Imaging the Fine-Scale Structure of the San Andreas Fault in the Northern Gabilan Range with Explosion and Earthquake Sources

Tuesday, 16 December 2014
Hailiang Xin1,2, Clifford H Thurber1, Haijiang Zhang3 and Fuyun Wang2, (1)Univ Wisconsin-Madison, Madison, WI, United States, (2)Geophysical Exploration Center, China Earthquake Administration, Zhengzhou, China, (3)University of Science and Technology of China, Hefei, China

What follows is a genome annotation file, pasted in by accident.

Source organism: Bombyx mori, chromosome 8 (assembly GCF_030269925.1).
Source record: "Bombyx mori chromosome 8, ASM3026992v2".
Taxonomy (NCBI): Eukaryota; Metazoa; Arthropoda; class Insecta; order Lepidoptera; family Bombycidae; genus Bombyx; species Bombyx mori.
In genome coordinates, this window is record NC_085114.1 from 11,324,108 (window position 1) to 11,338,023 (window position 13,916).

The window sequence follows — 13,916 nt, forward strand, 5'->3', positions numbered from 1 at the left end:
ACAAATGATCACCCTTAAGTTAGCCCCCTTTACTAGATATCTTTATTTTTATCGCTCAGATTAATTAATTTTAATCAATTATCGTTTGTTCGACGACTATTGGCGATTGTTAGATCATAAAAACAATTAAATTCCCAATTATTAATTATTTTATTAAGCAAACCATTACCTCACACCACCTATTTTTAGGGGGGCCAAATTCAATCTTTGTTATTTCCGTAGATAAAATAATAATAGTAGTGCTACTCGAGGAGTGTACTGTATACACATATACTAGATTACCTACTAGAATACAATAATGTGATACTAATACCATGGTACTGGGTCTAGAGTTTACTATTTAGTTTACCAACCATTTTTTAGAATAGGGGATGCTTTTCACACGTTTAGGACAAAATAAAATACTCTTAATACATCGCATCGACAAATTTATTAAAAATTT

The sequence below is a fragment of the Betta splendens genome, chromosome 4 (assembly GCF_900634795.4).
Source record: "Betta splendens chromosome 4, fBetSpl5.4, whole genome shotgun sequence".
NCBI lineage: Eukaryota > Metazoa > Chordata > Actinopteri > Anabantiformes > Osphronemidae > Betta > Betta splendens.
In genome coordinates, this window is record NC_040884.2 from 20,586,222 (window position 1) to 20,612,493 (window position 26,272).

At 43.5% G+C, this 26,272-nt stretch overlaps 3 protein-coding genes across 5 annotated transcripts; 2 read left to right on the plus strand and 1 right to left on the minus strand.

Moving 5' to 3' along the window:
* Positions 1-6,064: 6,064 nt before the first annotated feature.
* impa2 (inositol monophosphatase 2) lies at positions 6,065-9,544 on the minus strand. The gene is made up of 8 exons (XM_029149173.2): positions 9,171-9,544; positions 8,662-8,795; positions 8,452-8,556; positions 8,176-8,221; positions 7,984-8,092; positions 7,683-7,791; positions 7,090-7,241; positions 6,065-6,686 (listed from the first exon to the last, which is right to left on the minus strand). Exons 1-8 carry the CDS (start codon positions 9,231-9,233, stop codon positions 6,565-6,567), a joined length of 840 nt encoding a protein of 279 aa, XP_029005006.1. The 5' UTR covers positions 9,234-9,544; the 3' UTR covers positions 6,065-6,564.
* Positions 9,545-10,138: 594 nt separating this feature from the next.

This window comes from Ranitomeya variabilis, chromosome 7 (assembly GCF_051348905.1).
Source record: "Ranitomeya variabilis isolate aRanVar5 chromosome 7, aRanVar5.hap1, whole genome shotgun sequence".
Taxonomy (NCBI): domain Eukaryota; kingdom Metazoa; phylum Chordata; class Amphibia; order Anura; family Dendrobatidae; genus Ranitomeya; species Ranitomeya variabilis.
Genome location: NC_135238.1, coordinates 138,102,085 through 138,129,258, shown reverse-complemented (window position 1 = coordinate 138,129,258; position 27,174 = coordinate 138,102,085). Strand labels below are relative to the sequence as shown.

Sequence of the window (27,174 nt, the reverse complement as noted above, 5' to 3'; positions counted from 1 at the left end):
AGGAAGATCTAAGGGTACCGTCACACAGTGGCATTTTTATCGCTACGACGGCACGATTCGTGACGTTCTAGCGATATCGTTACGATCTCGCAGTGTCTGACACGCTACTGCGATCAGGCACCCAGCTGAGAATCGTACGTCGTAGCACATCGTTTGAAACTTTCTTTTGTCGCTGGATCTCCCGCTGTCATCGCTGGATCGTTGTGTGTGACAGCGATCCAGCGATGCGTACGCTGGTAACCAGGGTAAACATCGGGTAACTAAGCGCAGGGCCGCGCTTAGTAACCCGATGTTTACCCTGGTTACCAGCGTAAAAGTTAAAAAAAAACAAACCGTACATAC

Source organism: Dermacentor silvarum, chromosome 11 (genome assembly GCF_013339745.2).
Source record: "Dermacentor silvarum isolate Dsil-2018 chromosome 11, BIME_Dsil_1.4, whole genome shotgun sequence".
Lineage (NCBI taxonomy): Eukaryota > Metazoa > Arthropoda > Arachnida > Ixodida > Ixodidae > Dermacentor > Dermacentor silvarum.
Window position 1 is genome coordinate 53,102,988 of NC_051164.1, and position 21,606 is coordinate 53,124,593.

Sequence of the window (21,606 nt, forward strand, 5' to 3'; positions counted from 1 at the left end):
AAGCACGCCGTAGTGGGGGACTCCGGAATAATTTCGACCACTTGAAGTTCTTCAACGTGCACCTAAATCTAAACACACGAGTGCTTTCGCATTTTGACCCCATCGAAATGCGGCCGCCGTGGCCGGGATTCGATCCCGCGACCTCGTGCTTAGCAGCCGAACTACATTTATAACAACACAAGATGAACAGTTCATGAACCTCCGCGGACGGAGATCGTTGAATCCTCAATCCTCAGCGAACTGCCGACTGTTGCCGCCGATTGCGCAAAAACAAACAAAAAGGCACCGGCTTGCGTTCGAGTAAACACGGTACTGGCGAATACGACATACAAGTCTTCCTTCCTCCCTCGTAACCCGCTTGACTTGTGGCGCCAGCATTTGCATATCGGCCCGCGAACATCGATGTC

A number of geophysical studies have been carried out along the San Andreas Fault (SAF) in the Northern Gabilan Range (NGR) with the purpose of characterizing in detail the fault zone structure. Previous seismic research has revealed the complex structure of the crustal volume in the NGR region in two-dimensions (Thurber et al., 1996, 1997), and there has been some work on the three-dimensional (3D) structure at a coarser scale (Lin and Roecker, 1997). In our study we use earthquake body-wave arrival times and differential times (P and S) and explosion arrival times (only P) to image the 3D P- and S-wave velocity structure of the upper crust along the SAF in the NGR using double-difference (DD) tomography. The earthquake and explosion data types have complementary strengths - the earthquake data have good resolution at depth and resolve both Vp and Vs structure, although only where there are sufficient seismic rays between hypocenter and stations, whereas the explosions contribute very good near-surface resolution but for P waves only. The original dataset analyzed by Thurber et al. (1996, 1997) included data from 77 local earthquakes and 8 explosions. We enlarge the dataset with 114 more earthquakes that occurred in the study area, obtain improved S-wave picks using an automated picker, and include absolute and cross-correlation differential times. The inversion code we use is the algorithm tomoDD (Zhang and Thurber, 2003). We assess how the P and S velocity models and earthquake locations vary as we alter the inversion parameters and the inversion grid. The new inversion results show clearly the fine-scale structure of the SAF at depth in 3D, sharpening the image of the velocity contrast from the southwest side to the northeast side.